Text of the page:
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The Responsibility of Writing by Amelia Foster

Today I welcome writer Amelia Foster onto my blog, who discusses the responsibility of writing.  Enjoy!

Big thanks to Amelia for being today’s guest poster, please make sure to check out her links and details at the end of this post. 

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re·spon·si·bil·i·ty

rəˌspänsəˈbilədē

noun 

the state or fact of having a duty to deal with something or of having control over someone.

For many authors, writing is a stress-relieving, creative outlet. It’s therapy. It is as natural as breathing.

But it isn’t without responsibility (and you will hear that word echoed often throughout the article because it is a hefty one).

We have a duty to our readers, and the public as a whole, to not simply focus on the craft and the technique, but to pay attention to our content. Just because we work in fiction and entertainment doesn’t negate this.

What the heck am I talking about, right?

For romance authors (really, any author who writes a sex scene across any genre) it can be something as little as remembering to have your characters use condoms at the beginning of their relationship and discuss other forms of contraceptive.

Is this sexy? Not always, but it can be done. More importantly, it is setting a good example that the standard should be having this kind of conversation with your partner.

This is also a good place to address abuse. Because while I do have a soft spot in my heart for the broken, bad boy type, this does not excuse abusive behavior.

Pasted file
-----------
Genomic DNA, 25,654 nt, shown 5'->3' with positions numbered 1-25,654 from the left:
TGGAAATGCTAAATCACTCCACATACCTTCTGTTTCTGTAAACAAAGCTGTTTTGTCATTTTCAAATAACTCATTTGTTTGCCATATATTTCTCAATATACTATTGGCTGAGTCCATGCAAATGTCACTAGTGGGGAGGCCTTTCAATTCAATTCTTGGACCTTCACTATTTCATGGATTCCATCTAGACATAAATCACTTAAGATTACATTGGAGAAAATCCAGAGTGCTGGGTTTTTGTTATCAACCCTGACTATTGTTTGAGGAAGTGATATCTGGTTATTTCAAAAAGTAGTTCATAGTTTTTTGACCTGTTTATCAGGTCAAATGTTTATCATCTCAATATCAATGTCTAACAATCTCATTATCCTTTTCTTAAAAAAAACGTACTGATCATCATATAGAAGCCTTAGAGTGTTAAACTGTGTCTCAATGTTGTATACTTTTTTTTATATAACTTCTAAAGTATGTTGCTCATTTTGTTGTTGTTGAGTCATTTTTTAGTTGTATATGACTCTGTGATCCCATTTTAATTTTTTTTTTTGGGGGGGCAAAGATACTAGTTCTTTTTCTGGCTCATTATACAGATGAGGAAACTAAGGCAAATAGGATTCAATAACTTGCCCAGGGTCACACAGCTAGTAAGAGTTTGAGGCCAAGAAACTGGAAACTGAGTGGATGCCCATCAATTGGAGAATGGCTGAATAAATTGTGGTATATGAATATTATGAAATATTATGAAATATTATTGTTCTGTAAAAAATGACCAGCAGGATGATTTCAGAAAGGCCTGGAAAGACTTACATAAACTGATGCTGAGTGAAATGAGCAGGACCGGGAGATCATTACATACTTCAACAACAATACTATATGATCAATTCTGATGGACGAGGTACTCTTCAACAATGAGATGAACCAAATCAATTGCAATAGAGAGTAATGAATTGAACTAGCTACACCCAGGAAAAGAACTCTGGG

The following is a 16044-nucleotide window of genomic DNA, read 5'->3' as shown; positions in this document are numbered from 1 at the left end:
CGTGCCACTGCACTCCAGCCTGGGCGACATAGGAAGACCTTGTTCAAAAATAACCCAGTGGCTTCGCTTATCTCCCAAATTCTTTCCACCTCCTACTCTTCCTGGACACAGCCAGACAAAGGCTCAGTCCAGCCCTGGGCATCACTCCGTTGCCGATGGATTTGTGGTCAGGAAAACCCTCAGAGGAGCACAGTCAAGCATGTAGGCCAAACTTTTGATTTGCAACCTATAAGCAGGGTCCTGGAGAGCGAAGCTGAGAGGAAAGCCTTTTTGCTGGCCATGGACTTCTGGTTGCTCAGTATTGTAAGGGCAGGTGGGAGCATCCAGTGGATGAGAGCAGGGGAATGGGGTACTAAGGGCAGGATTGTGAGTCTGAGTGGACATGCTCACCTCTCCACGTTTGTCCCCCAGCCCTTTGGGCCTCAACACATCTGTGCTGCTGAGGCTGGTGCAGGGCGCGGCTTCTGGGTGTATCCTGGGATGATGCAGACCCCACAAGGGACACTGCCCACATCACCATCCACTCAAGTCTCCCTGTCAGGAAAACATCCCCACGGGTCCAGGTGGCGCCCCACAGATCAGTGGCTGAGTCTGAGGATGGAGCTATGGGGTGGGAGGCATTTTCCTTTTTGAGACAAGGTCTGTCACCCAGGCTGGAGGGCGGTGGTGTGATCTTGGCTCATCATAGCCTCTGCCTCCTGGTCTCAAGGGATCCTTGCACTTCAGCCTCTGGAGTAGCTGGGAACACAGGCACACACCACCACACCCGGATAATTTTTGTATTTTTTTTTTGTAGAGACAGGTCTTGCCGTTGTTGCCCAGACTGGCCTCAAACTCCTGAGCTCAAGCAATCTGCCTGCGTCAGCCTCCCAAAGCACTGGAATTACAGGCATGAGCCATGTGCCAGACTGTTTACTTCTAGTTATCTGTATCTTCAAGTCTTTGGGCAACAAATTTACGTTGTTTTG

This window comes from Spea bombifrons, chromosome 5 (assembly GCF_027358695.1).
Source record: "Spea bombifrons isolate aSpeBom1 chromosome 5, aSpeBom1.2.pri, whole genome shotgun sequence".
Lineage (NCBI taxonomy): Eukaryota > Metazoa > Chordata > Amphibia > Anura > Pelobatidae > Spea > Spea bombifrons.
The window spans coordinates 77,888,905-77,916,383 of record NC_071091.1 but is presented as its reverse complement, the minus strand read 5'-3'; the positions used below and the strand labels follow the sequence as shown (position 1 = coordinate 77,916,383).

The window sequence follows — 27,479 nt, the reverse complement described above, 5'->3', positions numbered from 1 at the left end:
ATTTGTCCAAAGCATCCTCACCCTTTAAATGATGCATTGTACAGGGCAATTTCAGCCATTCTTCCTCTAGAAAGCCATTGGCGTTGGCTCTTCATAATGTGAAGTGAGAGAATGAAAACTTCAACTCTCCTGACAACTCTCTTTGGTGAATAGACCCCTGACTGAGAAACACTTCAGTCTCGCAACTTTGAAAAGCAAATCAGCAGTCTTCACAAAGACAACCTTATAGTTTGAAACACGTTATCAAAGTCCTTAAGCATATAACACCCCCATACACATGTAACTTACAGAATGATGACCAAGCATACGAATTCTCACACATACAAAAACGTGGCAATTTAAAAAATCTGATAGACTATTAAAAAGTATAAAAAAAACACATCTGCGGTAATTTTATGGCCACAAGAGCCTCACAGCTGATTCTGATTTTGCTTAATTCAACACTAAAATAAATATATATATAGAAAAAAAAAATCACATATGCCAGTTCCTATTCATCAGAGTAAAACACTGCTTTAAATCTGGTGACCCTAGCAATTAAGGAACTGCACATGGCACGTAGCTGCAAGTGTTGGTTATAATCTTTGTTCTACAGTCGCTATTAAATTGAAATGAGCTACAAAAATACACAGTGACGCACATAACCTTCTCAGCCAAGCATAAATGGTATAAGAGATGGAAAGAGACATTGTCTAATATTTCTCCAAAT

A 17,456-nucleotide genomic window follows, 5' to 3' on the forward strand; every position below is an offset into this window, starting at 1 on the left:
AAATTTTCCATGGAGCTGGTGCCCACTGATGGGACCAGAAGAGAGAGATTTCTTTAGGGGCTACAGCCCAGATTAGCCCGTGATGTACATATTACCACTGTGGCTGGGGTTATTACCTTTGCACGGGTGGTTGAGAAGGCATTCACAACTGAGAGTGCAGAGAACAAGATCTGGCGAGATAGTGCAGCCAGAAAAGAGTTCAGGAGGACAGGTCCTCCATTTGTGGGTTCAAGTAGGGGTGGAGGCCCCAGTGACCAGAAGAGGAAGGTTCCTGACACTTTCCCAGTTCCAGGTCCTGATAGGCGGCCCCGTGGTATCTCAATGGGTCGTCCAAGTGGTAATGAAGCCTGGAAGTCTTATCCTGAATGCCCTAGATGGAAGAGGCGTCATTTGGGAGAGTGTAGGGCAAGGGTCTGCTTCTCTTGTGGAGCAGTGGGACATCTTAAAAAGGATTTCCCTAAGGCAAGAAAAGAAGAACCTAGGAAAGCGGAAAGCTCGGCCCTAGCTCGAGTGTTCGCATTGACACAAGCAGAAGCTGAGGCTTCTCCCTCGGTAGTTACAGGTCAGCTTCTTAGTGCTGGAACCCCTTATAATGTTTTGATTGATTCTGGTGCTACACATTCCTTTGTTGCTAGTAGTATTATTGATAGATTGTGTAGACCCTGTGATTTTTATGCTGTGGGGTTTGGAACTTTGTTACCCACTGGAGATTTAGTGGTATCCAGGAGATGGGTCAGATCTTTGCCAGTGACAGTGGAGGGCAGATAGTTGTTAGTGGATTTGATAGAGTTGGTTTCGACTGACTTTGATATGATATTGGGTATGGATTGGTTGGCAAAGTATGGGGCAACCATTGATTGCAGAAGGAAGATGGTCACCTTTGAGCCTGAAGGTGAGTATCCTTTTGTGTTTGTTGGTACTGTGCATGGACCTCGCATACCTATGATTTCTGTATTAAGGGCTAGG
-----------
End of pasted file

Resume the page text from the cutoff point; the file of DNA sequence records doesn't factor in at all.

Or allowing their love interest to put up with it because “they can change” or “they have a good heart.” Yeah, no. Sorry, not buying that.

Domestic violence is real and ugly and takes many forms from physical to emotional to financial. We need to use the voice of fiction to empower victims by setting examples of strong characters who get away from the ugly face of abuse.

Our responsibility isn’t limited to the types of relationships we portray either.

Over the past few years, there has been a large push for diverse characters which makes for some FABULOUS additions to my readerly-world, however, this is a path that should be pursued with caution if you are not a member of that particular community.

Simply throwing a black, Hispanic, gay, asexual, disabled, etc. character in your work so you claim diversity is a dangerous path to tread.

Not only are you at risk of hurting an entire community of people who already are marginalized and deal with prejudice on a daily basis, but could also further exacerbate stereotypes in the minds of people not in those communities.

In addition, diverse authors already have the struggle to get their words read and voices heard.

When you are not part of that group and try to be a voice for them (which you really can’t) you are at risk of taking a role that could be occupied by an author from whatever community you are portraying.

Now, that said, I am not telling anyone to limit themselves. We need to see diverse characters. We need to have every walk of human, able to pick up a book and see themselves reflected back in the pages. But we need to exercise caution when we do.